“This is our airplane, our people were also there, all the crew members were Malaysian. Why are we not in the investigation? I found the Dutch to be pulling back when we talk about it,” she said.
“We wanted to join in the JIT from the beginning. We could join the Dutch Safety Board (DSB) daily briefings, which I attended,” she said in reference to the board’s civilian investigation tasked with determining the cause of the crash.
Malaysia, she said, was initially kept out of legal deliberations to apportion blame and criminal charges against suspects.
“They only wanted people from the prosecutor’s office. So, if you are not a lawyer, not a prosecutor, you cannot come in. Even then, there was no official invitation for us. There was no clearance, yet we insisted on being equal partners,” she said.
The veteran diplomat claimed Malaysia’s cordial ties with Russia were cause for it to be isolated from the process.
“I received some information from my colleagues in the Netherlands that it was Ukraine who didn’t want us in because they think we are quite inclined to Russia,” Fauziah said. “But we never made any statement to say that we are pro-Russia or anti-Ukraine. There were no statements, official statements or even implied statements.”
In 2016, investigators concluded that the Malaysian aircraft was hit by a Russian-made Buk-9M38 series missile fired from rebel-held territory in eastern Ukraine, where Russian-backed separatist militias and government forces were engaged in fierce combat. Moscow denies charges that it supplied the missile system which brought down the plane.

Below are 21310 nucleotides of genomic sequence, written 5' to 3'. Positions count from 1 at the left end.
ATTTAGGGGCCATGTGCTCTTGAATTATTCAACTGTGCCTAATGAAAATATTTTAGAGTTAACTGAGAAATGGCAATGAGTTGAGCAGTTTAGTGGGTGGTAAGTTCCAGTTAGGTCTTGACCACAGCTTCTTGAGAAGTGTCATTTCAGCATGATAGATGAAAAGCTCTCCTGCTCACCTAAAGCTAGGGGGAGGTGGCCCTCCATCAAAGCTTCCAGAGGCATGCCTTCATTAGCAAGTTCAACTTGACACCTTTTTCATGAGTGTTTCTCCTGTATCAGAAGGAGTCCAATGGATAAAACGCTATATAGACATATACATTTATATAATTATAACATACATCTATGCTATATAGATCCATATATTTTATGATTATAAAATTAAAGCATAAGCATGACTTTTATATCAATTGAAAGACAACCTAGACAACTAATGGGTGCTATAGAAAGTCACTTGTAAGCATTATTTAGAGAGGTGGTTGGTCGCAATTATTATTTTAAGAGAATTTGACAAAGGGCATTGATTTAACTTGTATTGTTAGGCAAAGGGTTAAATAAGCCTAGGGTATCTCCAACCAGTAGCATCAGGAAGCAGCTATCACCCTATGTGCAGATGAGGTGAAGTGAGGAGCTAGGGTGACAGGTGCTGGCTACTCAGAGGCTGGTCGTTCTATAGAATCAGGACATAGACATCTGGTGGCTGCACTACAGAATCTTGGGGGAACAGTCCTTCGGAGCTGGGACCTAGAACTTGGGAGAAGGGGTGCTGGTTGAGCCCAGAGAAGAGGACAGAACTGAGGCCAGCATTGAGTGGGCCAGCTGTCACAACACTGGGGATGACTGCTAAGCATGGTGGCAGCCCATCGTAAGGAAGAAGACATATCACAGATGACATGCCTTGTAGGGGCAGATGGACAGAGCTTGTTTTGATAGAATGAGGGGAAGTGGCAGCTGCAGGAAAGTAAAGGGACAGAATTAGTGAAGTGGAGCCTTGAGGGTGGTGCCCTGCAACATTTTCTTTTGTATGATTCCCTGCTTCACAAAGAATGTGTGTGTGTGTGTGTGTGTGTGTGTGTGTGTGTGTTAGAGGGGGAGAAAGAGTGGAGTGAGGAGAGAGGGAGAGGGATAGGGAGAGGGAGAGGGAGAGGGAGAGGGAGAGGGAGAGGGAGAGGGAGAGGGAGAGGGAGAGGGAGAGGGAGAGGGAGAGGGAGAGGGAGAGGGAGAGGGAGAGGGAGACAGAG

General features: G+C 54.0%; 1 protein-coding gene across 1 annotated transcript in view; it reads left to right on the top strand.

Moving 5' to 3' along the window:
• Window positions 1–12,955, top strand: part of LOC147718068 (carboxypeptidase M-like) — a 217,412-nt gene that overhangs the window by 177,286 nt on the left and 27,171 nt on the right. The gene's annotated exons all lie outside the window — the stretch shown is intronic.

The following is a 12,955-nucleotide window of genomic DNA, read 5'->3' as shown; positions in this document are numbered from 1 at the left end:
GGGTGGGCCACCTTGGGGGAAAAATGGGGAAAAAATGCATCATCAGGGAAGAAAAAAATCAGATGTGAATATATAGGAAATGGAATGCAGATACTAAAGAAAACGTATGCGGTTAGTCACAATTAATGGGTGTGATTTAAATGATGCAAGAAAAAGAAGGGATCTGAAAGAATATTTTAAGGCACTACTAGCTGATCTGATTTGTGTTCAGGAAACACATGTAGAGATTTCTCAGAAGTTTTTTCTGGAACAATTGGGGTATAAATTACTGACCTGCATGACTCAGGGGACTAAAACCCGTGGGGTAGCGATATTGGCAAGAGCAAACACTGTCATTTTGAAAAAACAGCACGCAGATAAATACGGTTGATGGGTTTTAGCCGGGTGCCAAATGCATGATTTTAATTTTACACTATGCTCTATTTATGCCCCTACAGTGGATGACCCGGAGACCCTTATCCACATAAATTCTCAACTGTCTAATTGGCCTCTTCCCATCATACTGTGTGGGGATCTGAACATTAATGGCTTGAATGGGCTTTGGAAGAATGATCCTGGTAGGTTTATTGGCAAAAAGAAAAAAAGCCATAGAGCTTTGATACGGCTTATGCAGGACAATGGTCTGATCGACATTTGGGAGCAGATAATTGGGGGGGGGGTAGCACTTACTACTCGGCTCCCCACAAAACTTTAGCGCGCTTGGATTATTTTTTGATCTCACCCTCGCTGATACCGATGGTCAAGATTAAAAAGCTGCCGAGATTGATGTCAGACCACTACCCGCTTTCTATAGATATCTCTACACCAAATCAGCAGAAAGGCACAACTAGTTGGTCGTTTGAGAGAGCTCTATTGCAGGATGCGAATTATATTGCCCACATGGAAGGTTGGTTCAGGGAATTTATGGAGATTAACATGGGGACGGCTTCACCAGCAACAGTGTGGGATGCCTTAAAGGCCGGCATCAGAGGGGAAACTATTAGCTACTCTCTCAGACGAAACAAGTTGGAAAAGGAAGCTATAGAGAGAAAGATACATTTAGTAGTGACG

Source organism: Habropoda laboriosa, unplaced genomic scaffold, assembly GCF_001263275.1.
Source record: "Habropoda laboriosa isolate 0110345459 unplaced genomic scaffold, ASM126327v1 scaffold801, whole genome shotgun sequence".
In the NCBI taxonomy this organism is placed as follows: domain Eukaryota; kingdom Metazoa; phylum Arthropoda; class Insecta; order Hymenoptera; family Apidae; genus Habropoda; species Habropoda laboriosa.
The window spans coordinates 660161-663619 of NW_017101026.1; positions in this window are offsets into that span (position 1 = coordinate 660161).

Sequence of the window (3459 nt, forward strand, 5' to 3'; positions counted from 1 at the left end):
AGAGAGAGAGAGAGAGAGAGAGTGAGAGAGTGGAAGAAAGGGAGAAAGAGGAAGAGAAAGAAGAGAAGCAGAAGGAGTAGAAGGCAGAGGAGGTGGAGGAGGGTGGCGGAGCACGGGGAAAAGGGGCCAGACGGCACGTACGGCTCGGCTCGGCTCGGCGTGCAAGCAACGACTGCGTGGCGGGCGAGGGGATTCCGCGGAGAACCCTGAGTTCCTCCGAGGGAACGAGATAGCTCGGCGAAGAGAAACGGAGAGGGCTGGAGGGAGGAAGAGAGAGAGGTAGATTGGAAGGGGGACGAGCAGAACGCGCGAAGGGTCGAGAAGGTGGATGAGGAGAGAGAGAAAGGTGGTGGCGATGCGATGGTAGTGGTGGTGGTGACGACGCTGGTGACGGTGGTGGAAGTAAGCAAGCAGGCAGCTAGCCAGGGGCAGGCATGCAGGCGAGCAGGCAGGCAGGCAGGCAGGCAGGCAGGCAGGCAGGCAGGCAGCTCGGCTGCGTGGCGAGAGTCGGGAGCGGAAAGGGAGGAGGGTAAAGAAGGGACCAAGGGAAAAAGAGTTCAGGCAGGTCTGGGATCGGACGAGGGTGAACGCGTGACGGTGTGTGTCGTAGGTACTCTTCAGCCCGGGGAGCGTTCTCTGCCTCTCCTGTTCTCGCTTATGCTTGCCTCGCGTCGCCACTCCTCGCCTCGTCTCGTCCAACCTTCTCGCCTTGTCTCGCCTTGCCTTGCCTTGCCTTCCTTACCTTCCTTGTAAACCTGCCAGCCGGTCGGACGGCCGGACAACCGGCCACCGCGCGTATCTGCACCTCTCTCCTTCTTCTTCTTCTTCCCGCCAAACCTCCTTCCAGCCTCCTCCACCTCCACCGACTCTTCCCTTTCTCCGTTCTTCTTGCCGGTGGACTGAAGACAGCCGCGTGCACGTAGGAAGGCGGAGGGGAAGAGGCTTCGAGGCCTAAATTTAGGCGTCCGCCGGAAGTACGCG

The Netherlands and Australia announced in May 2018 that they would hold the Russian state legally responsible for the downing of MH17. Dutch media later reported that Malaysia was only notified of the politically sensitive move just prior to its announcement over fears that it would relay those intentions to Moscow through diplomatic backchannels.
Fauziah claimed that the JIT’s practice of keeping Malaysia at a diplomatic arm’s length helped to validate perceptions of Russia being politically scapegoated by the probe, a position that Mahathir repeatedly affirmed to the bewilderment of public opinion in the Netherlands, which lost 198 of its citizens in the disaster, and elsewhere.
The former Malaysian envoy did not dispute Russia’s support for the rebels in eastern Ukraine, though she claimed Moscow’s own version of events were not examined by the probe. “Because [the JIT] were apportioning blame from the beginning, I think the Russian side should have been given the opportunity to explain themselves,” she said.
“You’ve already blamed Russia and you have already started to enforce sanctions. Why are you doing this when you don’t know yet? That was what I told them,” Fauziah said in reference to economic sanctions levelled against Moscow by the United States and the European Union on July 29, 2014 over its role in the MH17 incident.
“From there I noticed there was this ‘you are not my friend’ kind of feeling. You can see it’s a geopolitical game already. Immediately, you have all finger-pointing to Russia. They were taking advantage of the victims of the incident to come up with something they’ve been waiting for, an opportunity,” she claimed.